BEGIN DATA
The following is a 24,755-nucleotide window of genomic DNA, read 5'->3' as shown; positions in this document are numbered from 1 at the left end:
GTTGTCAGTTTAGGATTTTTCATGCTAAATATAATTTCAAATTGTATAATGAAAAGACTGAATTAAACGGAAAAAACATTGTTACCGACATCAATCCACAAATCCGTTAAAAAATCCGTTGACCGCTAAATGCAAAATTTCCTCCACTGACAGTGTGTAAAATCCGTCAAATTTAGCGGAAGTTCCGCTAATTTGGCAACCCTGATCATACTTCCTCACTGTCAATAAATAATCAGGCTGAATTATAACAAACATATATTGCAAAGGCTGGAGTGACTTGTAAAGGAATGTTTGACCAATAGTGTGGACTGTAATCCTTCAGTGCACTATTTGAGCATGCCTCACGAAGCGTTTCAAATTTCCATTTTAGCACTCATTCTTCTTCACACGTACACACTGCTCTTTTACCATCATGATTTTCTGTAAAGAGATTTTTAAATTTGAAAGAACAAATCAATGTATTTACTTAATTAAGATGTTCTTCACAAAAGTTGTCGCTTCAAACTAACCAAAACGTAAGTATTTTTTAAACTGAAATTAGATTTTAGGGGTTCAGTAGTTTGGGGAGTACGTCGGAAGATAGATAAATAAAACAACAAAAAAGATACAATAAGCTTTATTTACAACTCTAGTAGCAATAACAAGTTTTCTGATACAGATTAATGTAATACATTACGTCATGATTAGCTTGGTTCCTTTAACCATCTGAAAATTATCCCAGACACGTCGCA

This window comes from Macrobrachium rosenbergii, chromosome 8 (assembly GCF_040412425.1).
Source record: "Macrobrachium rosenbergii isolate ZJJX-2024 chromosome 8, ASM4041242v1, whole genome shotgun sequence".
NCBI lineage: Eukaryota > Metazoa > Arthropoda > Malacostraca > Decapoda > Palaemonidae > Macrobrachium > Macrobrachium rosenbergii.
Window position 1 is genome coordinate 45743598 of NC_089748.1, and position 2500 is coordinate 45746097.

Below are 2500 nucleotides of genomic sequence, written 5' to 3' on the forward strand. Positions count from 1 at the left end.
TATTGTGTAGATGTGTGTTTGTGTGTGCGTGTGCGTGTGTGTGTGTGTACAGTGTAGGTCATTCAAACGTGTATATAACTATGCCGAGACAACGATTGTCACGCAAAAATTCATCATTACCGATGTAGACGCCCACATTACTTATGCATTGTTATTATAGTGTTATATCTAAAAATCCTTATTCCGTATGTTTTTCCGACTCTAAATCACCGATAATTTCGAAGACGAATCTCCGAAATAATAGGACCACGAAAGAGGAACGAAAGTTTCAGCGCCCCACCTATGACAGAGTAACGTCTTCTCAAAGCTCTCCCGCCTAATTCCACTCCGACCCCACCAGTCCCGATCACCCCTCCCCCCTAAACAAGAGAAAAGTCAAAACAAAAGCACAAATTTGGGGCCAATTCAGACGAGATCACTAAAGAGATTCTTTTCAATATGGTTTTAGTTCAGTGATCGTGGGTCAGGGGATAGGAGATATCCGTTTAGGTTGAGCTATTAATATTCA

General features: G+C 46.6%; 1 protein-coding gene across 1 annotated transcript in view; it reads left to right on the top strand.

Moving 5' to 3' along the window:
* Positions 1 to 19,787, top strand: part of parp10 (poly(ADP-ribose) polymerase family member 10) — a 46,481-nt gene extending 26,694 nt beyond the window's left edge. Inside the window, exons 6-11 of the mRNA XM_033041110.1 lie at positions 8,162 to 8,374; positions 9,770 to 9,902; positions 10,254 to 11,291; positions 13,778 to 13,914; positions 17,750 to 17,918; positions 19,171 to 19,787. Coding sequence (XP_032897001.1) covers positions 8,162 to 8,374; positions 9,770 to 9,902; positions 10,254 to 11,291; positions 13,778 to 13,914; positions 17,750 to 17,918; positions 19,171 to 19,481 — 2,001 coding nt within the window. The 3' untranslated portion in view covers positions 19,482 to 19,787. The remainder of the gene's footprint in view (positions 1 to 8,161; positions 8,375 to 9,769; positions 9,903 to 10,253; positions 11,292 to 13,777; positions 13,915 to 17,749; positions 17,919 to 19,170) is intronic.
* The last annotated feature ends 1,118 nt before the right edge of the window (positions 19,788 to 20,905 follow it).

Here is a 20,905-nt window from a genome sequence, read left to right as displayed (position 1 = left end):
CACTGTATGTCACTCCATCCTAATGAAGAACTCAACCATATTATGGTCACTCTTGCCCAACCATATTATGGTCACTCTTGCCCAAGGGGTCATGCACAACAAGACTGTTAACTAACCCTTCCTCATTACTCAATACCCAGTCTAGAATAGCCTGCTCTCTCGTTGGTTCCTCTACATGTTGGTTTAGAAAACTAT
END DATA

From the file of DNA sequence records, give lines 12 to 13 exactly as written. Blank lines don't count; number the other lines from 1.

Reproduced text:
* The last annotated feature ends 1,118 nt before the right edge of the window (positions 19,788 to 20,905 follow it).

Here is a 20,905-nt window from a genome sequence, read left to right as displayed (position 1 = left end):